Researchers from the US and Germany have developed a new polymeric material that allows organic thin-film transistors (OTFTs) to operate stably in water [Roberts et al., Proc. Natl. Acad. Sci. (2008) doi: 10.1073/pnas.0802105105]. The advance could be a boon for low-cost, disposable chemical and biological sensors.

OTFTs are attractive for sensing applications because they can be fabricated on large-area, flexible substrates and have active layers that can be tuned to detect a variety of different analytes. Exposing OTFTs to a variety of solvents in the vapor phase produces a change in the device current — which is straightforward to detect. But the high operating voltages, degradation, and delamination of OTFTs under humid or aqueous conditions have limited their use as sensors in real applications.

Zhenan Bao's team at Stanford University, together with colleagues from the Max Planck Institute for Polymer Research, have created OTFTs that operate at low voltage and is stable under water.

The device relies on a new cross-linked polymer gate dielectric and a stable organic semiconductor. “We successfully cross-linked poly(4-vinylphenol) or PVP with commercially available dianhydride molecules at relatively low temperatures, yielding well-insulated films with high capacitance,” explains Bao.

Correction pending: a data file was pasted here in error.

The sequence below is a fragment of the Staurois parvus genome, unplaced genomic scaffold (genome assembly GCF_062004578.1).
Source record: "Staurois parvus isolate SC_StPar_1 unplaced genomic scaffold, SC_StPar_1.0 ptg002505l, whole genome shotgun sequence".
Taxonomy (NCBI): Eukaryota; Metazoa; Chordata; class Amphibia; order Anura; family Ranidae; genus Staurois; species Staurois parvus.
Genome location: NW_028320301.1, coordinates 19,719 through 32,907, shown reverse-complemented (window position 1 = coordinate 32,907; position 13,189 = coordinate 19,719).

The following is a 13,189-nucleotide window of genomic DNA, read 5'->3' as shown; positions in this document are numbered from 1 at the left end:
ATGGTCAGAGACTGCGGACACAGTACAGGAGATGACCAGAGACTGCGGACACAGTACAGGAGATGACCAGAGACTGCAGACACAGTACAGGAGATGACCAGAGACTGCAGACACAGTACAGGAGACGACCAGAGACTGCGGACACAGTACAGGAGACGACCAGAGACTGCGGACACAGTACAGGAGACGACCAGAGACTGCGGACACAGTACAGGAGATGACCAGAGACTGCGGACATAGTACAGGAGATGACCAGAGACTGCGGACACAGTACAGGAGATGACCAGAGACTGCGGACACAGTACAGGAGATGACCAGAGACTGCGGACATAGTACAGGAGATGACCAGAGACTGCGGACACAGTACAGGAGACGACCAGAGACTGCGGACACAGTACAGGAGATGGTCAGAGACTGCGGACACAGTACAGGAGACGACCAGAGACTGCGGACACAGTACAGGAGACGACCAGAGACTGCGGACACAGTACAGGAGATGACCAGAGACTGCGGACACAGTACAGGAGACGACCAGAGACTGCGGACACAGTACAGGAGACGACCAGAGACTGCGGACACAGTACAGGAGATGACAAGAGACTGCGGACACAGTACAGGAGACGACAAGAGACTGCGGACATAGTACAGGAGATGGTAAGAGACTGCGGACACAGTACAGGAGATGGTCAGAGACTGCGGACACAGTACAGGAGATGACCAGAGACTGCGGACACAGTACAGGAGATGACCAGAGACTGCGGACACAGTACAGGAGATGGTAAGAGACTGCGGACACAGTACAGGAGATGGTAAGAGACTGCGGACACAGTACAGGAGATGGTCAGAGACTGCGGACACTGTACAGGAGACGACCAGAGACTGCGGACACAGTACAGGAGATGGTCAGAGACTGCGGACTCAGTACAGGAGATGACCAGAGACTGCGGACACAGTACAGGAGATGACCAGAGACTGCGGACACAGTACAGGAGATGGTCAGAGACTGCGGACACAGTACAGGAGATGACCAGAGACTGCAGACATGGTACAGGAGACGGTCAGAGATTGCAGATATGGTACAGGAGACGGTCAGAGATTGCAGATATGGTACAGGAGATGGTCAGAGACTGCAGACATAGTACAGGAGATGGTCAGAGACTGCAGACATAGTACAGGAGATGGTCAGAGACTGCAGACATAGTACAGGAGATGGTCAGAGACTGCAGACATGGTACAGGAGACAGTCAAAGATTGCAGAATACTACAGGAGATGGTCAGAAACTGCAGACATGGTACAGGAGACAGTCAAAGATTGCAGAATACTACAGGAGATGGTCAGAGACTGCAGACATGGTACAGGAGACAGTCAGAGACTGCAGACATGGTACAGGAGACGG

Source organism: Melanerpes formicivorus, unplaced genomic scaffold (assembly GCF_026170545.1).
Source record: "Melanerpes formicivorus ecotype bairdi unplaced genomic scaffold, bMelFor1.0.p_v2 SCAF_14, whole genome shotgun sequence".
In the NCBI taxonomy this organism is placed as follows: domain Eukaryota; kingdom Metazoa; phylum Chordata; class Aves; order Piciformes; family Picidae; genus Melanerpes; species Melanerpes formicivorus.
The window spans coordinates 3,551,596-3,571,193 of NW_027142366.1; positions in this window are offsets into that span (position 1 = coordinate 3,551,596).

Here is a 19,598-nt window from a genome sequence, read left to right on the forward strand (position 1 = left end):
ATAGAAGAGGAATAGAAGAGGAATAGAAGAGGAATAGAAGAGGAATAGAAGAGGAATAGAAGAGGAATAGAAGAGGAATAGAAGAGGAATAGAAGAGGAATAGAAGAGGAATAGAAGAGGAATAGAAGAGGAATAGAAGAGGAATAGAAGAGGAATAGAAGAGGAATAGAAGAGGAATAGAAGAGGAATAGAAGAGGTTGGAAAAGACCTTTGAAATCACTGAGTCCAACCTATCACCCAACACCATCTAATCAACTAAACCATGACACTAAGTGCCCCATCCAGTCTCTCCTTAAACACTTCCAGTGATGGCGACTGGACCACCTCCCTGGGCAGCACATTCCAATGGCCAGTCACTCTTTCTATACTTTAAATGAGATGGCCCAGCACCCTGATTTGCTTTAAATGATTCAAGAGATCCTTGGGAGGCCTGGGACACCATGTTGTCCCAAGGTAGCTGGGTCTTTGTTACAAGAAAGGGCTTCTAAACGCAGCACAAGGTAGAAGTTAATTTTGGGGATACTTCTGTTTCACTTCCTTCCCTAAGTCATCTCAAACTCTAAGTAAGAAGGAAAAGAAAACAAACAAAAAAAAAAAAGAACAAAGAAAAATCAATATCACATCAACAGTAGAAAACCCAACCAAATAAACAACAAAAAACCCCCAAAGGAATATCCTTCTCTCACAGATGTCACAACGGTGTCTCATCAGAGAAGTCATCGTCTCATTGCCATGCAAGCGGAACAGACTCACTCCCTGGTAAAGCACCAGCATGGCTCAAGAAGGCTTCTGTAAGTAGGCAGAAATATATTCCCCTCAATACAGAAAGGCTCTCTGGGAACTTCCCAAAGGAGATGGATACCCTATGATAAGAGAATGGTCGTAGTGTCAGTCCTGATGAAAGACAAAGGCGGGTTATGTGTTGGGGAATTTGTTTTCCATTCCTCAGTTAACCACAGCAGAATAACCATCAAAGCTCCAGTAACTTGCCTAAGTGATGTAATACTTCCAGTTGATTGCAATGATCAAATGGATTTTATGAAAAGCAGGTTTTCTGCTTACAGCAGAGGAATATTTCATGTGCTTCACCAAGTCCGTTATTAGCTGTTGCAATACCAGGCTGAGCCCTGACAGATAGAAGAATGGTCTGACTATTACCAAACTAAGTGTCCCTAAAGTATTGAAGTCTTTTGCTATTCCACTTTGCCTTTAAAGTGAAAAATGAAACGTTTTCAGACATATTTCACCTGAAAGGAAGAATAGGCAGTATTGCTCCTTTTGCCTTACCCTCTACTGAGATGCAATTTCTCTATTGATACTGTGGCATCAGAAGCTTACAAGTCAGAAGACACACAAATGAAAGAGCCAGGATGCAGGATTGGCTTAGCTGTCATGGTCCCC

To test the sensing capabilities of the OTFT, the researchers then constructed an elastomeric flow cell directly on the surface. The OTFT is sensitive to trinitrobenzene down to 300 ppb, glucose down to 10 ppm, and cystine down to 100 ppb.

“OTFTs can be used to detect low concentrations of chemicals in a complex environment without encapsulation,” says Bao. The researchers are now working on a variety of other interesting analytes including the explosive trinitrotoluene, a chemical warfare nerve agent, and DNA.

It is a big plus for OTFTs to be able to interact chemically with many different analytes, says Ananth Dodabalapur of the University of Texas at Austin. “[The results] are very interesting in that low voltages are used to operate the organic transistor, which is very helpful in avoiding ionic currents,” he adds. “This is an important advance.”